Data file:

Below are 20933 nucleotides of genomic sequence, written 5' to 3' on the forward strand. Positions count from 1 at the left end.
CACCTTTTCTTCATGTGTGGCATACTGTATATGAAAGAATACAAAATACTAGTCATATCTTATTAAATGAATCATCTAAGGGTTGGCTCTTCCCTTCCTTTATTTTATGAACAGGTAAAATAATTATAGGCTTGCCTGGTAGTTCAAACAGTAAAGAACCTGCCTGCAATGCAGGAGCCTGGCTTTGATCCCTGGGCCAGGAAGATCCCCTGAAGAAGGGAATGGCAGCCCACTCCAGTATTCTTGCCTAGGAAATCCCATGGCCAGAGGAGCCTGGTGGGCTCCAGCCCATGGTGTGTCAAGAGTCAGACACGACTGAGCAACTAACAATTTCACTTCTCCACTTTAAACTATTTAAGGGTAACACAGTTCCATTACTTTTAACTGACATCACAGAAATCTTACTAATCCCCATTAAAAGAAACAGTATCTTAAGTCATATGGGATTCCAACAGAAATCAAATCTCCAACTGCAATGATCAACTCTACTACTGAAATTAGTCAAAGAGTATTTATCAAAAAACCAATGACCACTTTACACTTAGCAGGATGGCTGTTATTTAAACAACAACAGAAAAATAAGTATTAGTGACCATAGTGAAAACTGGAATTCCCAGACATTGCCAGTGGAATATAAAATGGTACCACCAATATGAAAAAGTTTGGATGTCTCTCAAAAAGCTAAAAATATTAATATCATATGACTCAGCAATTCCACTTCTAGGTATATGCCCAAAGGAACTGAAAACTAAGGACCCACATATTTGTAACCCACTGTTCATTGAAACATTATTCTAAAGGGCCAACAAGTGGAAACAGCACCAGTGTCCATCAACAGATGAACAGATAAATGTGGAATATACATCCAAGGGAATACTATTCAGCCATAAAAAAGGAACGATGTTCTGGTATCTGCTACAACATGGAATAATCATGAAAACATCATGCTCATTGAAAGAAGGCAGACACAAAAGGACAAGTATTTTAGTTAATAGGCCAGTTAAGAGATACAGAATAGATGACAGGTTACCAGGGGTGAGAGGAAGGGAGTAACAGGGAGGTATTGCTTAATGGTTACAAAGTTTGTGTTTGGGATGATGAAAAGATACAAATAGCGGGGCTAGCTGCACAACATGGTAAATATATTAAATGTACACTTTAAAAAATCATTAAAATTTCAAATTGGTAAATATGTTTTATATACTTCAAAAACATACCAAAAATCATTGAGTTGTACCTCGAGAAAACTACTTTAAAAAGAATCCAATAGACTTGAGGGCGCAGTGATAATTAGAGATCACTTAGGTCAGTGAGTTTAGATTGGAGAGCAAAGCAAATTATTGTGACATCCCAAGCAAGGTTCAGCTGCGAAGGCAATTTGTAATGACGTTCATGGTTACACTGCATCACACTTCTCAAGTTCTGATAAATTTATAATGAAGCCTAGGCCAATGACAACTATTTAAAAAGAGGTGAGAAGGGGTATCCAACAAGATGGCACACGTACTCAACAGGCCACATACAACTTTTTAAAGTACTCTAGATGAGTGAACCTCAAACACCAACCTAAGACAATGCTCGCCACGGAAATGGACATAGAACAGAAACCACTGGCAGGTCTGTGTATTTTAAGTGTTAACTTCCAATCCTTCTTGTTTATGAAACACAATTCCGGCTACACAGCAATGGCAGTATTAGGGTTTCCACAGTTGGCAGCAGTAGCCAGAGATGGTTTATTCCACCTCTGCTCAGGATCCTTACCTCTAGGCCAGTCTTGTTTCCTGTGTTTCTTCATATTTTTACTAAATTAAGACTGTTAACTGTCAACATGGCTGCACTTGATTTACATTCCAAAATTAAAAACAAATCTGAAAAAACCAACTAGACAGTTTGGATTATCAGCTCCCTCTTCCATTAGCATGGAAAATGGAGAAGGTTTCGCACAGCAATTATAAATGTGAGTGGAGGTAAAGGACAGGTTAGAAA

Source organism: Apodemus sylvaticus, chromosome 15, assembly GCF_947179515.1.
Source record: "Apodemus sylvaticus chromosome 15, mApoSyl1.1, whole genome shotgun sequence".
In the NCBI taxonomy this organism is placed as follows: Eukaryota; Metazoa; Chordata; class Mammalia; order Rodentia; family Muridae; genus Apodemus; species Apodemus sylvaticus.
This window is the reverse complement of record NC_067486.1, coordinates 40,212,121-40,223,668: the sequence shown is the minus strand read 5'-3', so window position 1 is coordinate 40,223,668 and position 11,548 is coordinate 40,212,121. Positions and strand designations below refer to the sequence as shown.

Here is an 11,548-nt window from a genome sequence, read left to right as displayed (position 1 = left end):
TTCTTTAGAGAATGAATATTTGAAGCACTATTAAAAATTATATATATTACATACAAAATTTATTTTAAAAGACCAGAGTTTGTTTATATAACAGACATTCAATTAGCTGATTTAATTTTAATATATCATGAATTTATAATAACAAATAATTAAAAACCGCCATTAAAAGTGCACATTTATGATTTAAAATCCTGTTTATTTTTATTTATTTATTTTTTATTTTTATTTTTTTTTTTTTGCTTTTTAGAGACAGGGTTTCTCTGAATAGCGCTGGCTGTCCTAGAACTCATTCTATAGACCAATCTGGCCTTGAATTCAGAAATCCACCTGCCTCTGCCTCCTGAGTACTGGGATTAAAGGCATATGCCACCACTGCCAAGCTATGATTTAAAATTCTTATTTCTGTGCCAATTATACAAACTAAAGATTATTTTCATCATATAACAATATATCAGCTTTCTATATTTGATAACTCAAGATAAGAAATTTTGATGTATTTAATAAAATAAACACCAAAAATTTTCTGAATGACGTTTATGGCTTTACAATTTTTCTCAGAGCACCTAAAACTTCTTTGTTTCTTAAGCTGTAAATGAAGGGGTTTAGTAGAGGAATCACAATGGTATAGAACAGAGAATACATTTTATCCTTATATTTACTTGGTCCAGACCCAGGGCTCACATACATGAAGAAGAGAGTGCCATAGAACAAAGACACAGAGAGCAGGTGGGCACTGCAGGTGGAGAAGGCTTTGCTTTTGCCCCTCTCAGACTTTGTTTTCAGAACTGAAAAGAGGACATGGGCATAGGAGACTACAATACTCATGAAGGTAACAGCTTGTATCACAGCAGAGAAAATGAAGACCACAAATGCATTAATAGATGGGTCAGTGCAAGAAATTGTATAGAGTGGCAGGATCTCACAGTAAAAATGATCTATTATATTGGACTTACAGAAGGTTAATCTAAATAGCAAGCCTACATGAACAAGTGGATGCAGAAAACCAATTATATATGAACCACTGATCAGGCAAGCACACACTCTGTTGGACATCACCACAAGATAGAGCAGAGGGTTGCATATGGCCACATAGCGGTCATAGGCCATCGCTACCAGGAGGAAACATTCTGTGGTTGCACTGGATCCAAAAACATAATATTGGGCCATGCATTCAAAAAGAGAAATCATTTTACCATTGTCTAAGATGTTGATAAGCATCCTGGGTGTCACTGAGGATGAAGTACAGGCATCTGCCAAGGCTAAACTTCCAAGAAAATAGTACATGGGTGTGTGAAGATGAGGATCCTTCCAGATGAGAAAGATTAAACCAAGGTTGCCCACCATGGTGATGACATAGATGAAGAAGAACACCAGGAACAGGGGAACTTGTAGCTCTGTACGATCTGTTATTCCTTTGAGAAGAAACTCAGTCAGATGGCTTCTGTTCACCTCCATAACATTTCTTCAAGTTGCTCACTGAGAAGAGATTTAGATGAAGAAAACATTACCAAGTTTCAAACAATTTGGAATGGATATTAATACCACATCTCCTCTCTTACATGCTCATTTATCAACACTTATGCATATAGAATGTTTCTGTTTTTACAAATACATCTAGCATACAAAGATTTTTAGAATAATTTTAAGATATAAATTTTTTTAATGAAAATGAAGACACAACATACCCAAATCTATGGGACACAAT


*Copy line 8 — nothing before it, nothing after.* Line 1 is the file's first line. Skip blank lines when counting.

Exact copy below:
TTCTTTAGAGAATGAATATTTGAAGCACTATTAAAAATTATATATATTACATACAAAATTTATTTTAAAAGACCAGAGTTTGTTTATATAACAGACATTCAATTAGCTGATTTAATTTTAATATATCATGAATTTATAATAACAAATAATTAAAAACCGCCATTAAAAGTGCACATTTATGATTTAAAATCCTGTTTATTTTTATTTATTTATTTTTTATTTTTATTTTTTTTTTTTTGCTTTTTAGAGACAGGGTTTCTCTGAATAGCGCTGGCTGTCCTAGAACTCATTCTATAGACCAATCTGGCCTTGAATTCAGAAATCCACCTGCCTCTGCCTCCTGAGTACTGGGATTAAAGGCATATGCCACCACTGCCAAGCTATGATTTAAAATTCTTATTTCTGTGCCAATTATACAAACTAAAGATTATTTTCATCATATAACAATATATCAGCTTTCTATATTTGATAACTCAAGATAAGAAATTTTGATGTATTTAATAAAATAAACACCAAAAATTTTCTGAATGACGTTTATGGCTTTACAATTTTTCTCAGAGCACCTAAAACTTCTTTGTTTCTTAAGCTGTAAATGAAGGGGTTTAGTAGAGGAATCACAATGGTATAGAACAGAGAATACATTTTATCCTTATATTTACTTGGTCCAGACCCAGGGCTCACATACATGAAGAAGAGAGTGCCATAGAACAAAGACACAGAGAGCAGGTGGGCACTGCAGGTGGAGAAGGCTTTGCTTTTGCCCCTCTCAGACTTTGTTTTCAGAACTGAAAAGAGGACATGGGCATAGGAGACTACAATACTCATGAAGGTAACAGCTTGTATCACAGCAGAGAAAATGAAGACCACAAATGCATTAATAGATGGGTCAGTGCAAGAAATTGTATAGAGTGGCAGGATCTCACAGTAAAAATGATCTATTATATTGGACTTACAGAAGGTTAATCTAAATAGCAAGCCTACATGAACAAGTGGATGCAGAAAACCAATTATATATGAACCACTGATCAGGCAAGCACACACTCTGTTGGACATCACCACAAGATAGAGCAGAGGGTTGCATATGGCCACATAGCGGTCATAGGCCATCGCTACCAGGAGGAAACATTCTGTGGTTGCACTGGATCCAAAAACATAATATTGGGCCATGCATTCAAAAAGAGAAATCATTTTACCATTGTCTAAGATGTTGATAAGCATCCTGGGTGTCACTGAGGATGAAGTACAGGCATCTGCCAAGGCTAAACTTCCAAGAAAATAGTACATGGGTGTGTGAAGATGAGGATCCTTCCAGATGAGAAAGATTAAACCAAGGTTGCCCACCATGGTGATGACATAGATGAAGAAGAACACCAGGAACAGGGGAACTTGTAGCTCTGTACGATCTGTTATTCCTTTGAGAAGAAACTCAGTCAGATGGCTTCTGTTCACCTCCATAACATTTCTTCAAGTTGCTCACTGAGAAGAGATTTAGATGAAGAAAACATTACCAAGTTTCAAACAATTTGGAATGGATATTAATACCACATCTCCTCTCTTACATGCTCATTTATCAACACTTATGCATATAGAATGTTTCTGTTTTTACAAATACATCTAGCATACAAAGATTTTTAGAATAATTTTAAGATATAAATTTTTTTAATGAAAATGAAGACACAACATACCCAAATCTATGGGACACAAT